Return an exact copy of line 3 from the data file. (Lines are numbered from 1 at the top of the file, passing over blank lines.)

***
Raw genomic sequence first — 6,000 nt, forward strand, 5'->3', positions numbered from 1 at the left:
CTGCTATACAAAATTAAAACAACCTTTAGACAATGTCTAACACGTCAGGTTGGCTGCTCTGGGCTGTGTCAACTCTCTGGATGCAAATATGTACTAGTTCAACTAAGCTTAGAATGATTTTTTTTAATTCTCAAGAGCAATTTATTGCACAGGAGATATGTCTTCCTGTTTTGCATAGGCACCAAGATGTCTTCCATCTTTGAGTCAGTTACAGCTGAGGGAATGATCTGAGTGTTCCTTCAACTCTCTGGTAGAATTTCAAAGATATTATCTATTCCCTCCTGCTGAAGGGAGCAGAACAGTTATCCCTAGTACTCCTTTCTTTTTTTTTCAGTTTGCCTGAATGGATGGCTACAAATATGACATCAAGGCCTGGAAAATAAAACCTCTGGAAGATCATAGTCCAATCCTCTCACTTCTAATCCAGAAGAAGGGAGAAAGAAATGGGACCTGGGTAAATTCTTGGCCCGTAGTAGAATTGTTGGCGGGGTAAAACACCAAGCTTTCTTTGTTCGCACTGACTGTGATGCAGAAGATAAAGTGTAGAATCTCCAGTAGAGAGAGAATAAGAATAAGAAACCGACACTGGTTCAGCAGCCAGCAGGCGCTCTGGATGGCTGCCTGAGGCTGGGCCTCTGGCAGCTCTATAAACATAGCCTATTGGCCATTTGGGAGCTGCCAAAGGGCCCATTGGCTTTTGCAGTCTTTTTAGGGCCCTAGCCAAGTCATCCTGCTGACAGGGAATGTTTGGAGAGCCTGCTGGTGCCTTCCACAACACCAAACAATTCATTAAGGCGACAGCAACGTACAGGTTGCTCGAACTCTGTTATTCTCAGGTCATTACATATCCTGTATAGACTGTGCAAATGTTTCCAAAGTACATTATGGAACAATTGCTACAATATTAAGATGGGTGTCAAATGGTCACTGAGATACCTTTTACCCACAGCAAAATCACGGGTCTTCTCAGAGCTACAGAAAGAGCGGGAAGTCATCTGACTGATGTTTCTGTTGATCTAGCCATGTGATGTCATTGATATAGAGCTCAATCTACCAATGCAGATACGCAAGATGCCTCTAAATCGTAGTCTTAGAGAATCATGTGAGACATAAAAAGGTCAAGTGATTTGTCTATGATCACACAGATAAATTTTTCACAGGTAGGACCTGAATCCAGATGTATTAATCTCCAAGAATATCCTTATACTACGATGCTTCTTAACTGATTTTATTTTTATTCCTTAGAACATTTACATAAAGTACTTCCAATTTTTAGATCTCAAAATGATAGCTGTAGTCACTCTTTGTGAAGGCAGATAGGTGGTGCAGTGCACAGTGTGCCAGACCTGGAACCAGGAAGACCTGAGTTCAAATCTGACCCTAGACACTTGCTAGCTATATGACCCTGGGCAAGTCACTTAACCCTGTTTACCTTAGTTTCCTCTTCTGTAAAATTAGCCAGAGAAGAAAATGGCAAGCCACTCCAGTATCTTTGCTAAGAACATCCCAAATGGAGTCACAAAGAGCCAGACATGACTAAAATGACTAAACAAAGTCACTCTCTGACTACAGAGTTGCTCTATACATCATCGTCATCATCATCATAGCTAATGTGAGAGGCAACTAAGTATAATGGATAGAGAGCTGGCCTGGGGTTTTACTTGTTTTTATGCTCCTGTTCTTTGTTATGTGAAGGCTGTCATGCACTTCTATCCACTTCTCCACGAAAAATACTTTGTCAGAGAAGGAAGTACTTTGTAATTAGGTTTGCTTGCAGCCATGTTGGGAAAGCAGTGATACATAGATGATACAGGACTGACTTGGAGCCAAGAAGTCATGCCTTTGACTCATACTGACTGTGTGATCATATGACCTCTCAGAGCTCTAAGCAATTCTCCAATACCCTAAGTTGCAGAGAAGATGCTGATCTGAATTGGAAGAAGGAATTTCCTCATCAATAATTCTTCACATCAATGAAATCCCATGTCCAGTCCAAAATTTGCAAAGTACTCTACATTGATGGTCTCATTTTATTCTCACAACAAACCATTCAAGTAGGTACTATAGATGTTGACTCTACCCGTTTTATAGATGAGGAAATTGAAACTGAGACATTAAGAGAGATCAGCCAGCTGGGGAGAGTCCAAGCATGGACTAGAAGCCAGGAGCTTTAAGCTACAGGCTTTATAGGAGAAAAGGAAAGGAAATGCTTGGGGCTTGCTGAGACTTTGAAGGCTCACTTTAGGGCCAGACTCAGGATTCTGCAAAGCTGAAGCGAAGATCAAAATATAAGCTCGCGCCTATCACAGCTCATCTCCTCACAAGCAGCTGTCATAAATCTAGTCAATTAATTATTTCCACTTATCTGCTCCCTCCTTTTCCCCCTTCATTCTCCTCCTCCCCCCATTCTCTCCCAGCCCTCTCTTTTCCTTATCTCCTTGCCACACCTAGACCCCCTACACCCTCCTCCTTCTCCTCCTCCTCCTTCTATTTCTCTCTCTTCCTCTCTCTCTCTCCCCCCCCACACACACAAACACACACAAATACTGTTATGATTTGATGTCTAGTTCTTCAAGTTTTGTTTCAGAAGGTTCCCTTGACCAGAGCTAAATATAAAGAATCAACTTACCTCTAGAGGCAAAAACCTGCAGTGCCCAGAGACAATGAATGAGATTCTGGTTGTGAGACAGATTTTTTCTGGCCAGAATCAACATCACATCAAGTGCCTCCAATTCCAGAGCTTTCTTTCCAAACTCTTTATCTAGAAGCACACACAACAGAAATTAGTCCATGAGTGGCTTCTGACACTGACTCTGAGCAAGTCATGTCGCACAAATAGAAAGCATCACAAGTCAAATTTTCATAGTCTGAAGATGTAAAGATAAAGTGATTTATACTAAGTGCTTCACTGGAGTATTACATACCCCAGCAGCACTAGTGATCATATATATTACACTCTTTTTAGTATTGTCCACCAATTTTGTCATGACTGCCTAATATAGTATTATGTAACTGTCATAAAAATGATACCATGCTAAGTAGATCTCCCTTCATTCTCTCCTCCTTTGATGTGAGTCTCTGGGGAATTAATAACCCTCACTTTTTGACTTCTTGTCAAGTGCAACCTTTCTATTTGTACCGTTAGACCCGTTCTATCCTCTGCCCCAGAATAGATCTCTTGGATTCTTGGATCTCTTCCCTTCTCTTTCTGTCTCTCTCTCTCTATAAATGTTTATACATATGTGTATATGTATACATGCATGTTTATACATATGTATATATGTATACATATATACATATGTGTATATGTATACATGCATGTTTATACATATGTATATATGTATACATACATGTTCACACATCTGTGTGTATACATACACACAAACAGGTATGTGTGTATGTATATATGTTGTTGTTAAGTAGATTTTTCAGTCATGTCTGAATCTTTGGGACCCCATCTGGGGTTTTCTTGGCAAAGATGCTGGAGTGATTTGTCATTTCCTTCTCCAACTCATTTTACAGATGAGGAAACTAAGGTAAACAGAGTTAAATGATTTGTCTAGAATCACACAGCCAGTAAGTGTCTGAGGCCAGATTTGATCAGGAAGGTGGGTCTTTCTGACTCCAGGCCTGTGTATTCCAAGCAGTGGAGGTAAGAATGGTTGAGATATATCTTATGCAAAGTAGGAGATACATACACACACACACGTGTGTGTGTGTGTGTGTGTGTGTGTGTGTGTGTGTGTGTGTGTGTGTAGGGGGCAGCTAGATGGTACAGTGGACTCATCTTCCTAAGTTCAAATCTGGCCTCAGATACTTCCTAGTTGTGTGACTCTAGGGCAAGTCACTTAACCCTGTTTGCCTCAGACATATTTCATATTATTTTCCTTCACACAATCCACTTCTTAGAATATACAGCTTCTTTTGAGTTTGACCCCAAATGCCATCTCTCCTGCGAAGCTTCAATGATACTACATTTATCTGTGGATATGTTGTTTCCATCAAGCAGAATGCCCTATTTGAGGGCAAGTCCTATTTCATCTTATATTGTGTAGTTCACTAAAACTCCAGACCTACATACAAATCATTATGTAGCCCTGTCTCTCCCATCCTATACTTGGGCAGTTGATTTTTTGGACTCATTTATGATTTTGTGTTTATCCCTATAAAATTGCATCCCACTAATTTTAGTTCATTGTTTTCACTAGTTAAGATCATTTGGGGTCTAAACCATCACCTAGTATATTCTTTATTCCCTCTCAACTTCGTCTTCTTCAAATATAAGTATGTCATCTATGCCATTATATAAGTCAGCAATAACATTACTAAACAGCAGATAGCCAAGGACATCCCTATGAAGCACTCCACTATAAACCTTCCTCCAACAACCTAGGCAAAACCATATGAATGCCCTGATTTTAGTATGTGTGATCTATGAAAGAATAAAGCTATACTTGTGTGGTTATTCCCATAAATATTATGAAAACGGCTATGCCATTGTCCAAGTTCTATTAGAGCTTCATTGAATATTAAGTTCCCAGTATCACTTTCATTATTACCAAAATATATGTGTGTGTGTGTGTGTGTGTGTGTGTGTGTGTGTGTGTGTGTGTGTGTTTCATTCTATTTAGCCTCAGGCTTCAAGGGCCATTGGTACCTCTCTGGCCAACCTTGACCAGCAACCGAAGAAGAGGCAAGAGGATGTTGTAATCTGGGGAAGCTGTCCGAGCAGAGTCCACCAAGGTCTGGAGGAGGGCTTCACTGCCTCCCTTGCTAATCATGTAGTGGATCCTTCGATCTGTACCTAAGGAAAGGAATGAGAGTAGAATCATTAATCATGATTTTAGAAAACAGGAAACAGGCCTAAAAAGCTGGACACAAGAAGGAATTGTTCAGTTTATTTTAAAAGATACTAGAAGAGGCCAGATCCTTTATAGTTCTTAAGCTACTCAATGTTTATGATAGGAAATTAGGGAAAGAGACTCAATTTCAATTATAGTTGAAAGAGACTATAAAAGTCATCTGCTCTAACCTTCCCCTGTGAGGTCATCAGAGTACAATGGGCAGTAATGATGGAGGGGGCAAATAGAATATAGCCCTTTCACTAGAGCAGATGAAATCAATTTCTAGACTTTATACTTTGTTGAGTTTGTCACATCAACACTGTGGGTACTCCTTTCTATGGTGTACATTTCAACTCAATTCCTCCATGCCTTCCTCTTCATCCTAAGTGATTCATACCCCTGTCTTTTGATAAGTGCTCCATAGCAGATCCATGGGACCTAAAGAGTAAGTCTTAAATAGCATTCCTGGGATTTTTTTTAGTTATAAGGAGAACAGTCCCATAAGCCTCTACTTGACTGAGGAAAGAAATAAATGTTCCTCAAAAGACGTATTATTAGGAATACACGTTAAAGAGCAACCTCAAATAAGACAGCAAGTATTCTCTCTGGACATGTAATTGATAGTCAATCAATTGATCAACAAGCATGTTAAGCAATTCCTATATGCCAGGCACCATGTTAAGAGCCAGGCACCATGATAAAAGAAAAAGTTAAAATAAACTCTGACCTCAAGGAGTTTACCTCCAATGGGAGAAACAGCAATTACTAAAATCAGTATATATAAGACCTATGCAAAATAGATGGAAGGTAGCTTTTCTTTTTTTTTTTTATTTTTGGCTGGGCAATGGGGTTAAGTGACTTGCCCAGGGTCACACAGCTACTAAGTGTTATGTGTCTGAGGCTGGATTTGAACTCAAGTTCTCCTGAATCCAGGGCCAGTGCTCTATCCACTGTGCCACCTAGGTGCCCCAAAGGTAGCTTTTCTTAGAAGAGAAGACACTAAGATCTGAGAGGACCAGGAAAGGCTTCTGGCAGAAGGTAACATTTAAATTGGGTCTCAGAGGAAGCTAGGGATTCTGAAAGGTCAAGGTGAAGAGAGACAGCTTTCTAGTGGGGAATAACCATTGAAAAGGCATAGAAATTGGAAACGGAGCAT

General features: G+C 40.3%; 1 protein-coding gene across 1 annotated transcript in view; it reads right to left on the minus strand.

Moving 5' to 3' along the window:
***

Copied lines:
General features: G+C 40.3%; 1 protein-coding gene across 1 annotated transcript in view; it reads right to left on the minus strand.